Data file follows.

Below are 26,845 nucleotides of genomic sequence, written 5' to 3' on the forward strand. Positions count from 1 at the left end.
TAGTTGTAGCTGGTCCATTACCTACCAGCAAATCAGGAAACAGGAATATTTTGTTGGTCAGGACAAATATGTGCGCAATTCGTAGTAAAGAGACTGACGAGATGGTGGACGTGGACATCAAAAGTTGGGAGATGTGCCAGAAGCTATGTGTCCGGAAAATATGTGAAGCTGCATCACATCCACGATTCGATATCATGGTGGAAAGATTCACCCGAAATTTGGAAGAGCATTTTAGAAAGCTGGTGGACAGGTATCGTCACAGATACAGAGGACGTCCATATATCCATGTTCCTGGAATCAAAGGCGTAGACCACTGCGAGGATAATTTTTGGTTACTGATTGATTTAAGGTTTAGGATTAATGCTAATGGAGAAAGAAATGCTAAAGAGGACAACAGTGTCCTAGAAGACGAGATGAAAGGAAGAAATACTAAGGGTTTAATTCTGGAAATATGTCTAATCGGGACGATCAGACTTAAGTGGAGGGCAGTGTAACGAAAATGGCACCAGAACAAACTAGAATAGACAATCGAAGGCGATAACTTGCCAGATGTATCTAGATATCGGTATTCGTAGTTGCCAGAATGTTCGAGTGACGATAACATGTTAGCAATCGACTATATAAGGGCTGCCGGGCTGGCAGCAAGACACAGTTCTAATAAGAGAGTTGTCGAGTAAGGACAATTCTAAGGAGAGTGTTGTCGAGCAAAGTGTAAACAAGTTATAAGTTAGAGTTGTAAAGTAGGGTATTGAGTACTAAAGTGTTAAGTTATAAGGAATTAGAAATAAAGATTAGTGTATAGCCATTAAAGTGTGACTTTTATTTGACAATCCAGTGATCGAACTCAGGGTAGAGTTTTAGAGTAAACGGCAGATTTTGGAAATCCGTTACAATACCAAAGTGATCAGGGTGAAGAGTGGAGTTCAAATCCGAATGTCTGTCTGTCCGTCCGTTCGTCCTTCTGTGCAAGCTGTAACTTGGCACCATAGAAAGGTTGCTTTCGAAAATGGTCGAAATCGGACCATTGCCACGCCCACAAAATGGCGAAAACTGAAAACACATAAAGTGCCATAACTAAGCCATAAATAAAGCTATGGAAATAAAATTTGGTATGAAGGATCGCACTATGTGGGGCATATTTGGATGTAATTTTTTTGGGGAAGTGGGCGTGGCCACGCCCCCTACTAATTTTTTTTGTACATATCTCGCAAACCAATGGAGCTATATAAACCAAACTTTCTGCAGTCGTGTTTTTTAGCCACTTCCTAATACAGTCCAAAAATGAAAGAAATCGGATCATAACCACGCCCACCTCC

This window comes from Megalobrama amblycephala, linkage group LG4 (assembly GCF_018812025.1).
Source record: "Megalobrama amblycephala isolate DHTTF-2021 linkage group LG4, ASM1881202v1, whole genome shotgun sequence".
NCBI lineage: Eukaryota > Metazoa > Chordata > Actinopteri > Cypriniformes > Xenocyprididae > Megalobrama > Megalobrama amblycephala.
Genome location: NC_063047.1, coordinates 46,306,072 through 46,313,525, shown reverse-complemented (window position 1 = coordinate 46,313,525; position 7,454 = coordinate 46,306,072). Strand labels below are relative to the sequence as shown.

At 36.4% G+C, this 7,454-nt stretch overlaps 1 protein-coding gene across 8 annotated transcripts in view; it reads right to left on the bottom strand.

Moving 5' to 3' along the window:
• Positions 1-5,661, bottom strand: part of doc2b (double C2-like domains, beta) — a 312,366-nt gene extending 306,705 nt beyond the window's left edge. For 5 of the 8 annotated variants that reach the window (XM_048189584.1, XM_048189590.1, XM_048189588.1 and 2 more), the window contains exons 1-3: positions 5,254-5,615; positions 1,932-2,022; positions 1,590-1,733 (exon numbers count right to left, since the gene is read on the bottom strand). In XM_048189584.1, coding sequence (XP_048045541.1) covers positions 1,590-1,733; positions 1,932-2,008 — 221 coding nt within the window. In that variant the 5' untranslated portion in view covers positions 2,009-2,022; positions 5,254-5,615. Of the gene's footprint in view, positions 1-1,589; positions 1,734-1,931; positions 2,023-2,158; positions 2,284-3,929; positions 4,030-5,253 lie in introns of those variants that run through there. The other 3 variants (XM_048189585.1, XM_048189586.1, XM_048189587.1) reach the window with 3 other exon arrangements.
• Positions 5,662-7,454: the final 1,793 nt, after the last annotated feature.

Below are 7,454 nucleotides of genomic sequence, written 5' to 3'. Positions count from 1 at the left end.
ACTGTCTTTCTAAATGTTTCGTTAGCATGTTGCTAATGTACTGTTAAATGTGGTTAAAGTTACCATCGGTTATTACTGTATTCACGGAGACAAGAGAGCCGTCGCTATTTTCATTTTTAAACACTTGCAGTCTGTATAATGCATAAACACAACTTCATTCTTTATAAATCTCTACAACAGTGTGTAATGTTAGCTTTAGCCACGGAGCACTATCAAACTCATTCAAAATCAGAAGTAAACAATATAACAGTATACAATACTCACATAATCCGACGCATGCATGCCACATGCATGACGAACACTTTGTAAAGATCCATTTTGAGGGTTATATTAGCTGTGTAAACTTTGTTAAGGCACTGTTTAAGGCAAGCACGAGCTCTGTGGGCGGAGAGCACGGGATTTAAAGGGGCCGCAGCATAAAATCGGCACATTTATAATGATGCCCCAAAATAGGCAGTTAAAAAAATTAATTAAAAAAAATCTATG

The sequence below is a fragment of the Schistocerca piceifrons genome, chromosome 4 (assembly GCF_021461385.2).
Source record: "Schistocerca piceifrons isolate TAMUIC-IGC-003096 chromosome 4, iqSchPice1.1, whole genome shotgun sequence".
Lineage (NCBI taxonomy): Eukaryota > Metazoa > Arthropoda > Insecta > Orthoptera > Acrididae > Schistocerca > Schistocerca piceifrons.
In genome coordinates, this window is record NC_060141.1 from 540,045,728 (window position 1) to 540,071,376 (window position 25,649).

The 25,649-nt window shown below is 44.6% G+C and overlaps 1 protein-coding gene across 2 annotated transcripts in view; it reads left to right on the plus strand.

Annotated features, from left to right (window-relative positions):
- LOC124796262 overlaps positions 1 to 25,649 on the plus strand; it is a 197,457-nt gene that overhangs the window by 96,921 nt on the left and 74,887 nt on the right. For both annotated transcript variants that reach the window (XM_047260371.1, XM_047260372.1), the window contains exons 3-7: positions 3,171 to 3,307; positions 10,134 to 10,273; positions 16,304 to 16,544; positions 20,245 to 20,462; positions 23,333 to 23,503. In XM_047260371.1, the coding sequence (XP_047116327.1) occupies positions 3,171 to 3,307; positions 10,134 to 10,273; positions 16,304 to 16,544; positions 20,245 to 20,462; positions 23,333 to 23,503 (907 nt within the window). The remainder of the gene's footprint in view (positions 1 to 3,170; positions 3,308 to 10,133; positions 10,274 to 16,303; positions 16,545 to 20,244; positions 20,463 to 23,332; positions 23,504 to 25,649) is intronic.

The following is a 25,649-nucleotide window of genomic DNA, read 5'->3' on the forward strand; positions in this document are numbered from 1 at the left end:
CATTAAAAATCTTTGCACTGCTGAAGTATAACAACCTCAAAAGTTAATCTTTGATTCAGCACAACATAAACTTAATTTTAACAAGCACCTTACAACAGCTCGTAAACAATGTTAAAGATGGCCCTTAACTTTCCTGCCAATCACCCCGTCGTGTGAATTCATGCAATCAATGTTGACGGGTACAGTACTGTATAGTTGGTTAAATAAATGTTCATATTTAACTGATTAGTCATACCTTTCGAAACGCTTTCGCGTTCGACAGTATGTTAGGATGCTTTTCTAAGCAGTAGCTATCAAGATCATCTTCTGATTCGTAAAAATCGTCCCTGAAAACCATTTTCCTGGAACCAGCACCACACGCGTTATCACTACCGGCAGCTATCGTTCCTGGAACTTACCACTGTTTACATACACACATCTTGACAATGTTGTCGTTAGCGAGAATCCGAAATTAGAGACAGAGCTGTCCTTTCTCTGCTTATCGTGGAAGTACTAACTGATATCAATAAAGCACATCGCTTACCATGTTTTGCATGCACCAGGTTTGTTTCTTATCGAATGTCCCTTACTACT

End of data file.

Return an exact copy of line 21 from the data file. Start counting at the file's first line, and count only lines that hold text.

CATTAAAAATCTTTGCACTGCTGAAGTATAACAACCTCAAAAGTTAATCTTTGATTCAGCACAACATAAACTTAATTTTAACAAGCACCTTACAACAGCTCGTAAACAATGTTAAAGATGGCCCTTAACTTTCCTGCCAATCACCCCGTCGTGTGAATTCATGCAATCAATGTTGACGGGTACAGTACTGTATAGTTGGTTAAATAAATGTTCATATTTAACTGATTAGTCATACCTTTCGAAACGCTTTCGCGTTCGACAGTATGTTAGGATGCTTTTCTAAGCAGTAGCTATCAAGATCATCTTCTGATTCGTAAAAATCGTCCCTGAAAACCATTTTCCTGGAACCAGCACCACACGCGTTATCACTACCGGCAGCTATCGTTCCTGGAACTTACCACTGTTTACATACACACATCTTGACAATGTTGTCGTTAGCGAGAATCCGAAATTAGAGACAGAGCTGTCCTTTCTCTGCTTATCGTGGAAGTACTAACTGATATCAATAAAGCACATCGCTTACCATGTTTTGCATGCACCAGGTTTGTTTCTTATCGAATGTCCCTTACTACT